A group of American scientists at the University of Illinois, led by Andrew Singer, has shown in laboratory conditions that wireless signals can penetrate cuts of meat. The signal strength and speed of 35 Mbps were sufficient for watching Netflix videos.
A successful experiment convinced the scientists that there was a new opportunity to control the operation of medical devices implanted into the body. So far, their line is limited mainly to pacemakers and insulin pumps. But new implants are already on the "turn". Among them, for example, sensors for monitoring brain activity. The ability to control such devices remotely will eliminate the need to do this with the help of surgical intervention.
Most existing medical devices use radio frequencies of the order of 350 kHz for data transmission. However, the signal strength decreases due to its absorption by the tissues. Of course, the transmitted signal can be increased, but this will lead to heating of the device, which is very undesirable for the surrounding tissues.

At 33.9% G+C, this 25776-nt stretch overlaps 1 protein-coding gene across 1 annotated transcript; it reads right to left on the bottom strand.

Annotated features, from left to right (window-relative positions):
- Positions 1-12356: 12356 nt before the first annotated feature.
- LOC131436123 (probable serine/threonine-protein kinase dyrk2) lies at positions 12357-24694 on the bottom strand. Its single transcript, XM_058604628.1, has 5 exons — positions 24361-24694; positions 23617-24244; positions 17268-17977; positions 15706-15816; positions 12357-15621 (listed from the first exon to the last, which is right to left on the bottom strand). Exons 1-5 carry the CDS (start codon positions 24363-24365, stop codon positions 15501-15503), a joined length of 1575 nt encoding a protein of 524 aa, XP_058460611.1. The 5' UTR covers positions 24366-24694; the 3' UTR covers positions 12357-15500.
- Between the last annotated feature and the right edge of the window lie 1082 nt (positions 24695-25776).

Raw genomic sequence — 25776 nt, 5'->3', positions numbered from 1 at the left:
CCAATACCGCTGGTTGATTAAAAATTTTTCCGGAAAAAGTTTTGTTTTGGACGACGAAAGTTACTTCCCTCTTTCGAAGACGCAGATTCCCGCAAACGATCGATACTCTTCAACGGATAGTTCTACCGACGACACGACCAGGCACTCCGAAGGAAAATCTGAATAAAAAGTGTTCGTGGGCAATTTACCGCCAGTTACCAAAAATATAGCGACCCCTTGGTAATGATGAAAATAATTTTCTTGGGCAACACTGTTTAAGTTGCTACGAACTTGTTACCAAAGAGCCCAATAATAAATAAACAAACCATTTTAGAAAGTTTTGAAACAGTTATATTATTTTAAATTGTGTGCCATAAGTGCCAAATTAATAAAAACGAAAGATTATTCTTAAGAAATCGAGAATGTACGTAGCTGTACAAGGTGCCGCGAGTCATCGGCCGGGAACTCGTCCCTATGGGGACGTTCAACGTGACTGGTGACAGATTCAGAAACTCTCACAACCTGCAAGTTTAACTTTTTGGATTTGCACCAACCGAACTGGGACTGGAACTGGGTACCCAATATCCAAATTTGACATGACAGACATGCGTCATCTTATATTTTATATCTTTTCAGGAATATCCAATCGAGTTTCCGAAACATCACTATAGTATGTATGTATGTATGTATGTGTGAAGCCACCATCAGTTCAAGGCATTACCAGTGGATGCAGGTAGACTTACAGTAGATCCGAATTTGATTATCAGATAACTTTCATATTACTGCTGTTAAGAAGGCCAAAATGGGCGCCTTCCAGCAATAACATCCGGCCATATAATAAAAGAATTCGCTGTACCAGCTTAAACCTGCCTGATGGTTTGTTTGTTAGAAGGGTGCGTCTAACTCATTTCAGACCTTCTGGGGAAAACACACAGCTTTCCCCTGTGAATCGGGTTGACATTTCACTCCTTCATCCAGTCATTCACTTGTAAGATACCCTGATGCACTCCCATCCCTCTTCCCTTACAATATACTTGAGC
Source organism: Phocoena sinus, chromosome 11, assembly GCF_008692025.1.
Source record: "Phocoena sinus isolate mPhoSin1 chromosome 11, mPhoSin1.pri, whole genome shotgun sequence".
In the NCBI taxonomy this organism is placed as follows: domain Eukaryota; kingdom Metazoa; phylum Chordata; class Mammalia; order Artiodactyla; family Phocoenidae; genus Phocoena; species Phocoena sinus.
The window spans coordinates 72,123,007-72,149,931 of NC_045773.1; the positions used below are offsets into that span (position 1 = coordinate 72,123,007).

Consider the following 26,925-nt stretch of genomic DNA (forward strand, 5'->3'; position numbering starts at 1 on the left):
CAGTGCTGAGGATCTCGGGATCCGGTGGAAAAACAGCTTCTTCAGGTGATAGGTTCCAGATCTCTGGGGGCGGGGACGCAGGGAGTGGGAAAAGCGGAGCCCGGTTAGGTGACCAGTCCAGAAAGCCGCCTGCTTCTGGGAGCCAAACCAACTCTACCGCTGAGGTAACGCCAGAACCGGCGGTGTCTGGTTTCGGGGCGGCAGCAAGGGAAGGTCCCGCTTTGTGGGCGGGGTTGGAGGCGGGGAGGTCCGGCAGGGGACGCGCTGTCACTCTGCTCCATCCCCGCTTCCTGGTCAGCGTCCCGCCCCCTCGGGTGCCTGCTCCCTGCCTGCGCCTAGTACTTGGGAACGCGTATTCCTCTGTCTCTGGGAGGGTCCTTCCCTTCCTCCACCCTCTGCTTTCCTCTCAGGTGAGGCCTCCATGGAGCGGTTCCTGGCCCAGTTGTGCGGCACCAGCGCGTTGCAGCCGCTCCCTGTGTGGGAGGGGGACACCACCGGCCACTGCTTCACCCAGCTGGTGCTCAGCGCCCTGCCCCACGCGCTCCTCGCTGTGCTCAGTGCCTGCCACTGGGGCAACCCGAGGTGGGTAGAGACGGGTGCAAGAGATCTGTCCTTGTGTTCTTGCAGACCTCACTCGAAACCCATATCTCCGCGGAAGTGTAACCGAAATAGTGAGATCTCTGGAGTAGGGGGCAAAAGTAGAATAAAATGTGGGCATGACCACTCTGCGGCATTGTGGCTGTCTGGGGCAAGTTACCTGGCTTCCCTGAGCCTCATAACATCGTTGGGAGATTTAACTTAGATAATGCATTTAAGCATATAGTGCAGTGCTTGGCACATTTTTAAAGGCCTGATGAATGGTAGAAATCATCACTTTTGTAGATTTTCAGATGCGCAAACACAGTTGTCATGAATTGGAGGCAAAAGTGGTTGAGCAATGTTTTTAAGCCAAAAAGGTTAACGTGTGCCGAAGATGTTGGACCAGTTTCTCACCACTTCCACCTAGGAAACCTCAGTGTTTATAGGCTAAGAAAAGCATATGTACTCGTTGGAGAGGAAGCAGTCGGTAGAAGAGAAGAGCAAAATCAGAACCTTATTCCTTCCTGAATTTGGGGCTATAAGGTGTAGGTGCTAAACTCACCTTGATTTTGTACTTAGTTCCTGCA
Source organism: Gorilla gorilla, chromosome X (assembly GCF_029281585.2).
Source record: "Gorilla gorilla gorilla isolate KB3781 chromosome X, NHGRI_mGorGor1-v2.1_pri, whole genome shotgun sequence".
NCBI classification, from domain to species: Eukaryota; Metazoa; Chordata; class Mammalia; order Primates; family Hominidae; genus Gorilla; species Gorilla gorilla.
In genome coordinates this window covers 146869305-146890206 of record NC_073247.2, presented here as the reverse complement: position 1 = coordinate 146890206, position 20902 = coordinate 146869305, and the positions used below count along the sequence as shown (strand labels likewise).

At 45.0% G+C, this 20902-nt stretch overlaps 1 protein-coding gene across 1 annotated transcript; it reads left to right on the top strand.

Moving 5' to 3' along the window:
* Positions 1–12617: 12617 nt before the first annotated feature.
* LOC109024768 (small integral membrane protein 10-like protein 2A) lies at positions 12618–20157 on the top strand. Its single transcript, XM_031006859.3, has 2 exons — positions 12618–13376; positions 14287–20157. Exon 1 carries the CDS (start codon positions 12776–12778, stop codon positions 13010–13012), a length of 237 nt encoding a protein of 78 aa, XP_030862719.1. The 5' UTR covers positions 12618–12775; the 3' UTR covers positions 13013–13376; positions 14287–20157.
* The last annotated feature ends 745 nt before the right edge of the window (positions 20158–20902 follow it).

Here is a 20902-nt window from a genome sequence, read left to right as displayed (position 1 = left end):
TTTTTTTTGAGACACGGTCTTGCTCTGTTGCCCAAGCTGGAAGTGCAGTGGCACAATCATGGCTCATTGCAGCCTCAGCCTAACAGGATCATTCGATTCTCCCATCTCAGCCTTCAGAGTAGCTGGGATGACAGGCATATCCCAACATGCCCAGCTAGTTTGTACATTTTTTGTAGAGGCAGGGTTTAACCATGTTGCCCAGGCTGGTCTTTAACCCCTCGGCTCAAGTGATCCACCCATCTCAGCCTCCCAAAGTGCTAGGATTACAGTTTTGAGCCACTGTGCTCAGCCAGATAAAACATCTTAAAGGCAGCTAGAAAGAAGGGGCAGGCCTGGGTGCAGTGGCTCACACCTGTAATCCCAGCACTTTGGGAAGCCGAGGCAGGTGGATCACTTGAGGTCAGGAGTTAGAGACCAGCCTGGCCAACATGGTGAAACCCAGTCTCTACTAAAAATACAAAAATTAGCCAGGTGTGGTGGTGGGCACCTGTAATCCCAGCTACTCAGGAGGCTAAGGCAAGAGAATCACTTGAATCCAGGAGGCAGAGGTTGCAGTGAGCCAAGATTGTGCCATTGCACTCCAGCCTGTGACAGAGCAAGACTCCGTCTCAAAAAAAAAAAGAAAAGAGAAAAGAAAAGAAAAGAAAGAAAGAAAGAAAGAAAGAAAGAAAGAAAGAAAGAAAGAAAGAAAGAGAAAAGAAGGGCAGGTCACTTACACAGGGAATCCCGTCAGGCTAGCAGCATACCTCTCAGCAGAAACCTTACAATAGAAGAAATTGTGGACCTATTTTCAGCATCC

Singer and his colleagues have moved beyond radio frequencies towards ultrasound, which powers medical scanning devices. Their attention was drawn to ultrasonic communication equipment used to transmit data under the ocean surface over long distances with minimal loss. Singer explains his choice by the similarity of the composition of seawater and liquid in the human body.
The scientists published the results of the research under the heading "meat-comms", in which they clearly prove the possibility of transmitting ultrasonic signals through tissues to control the operation of implanted medical devices.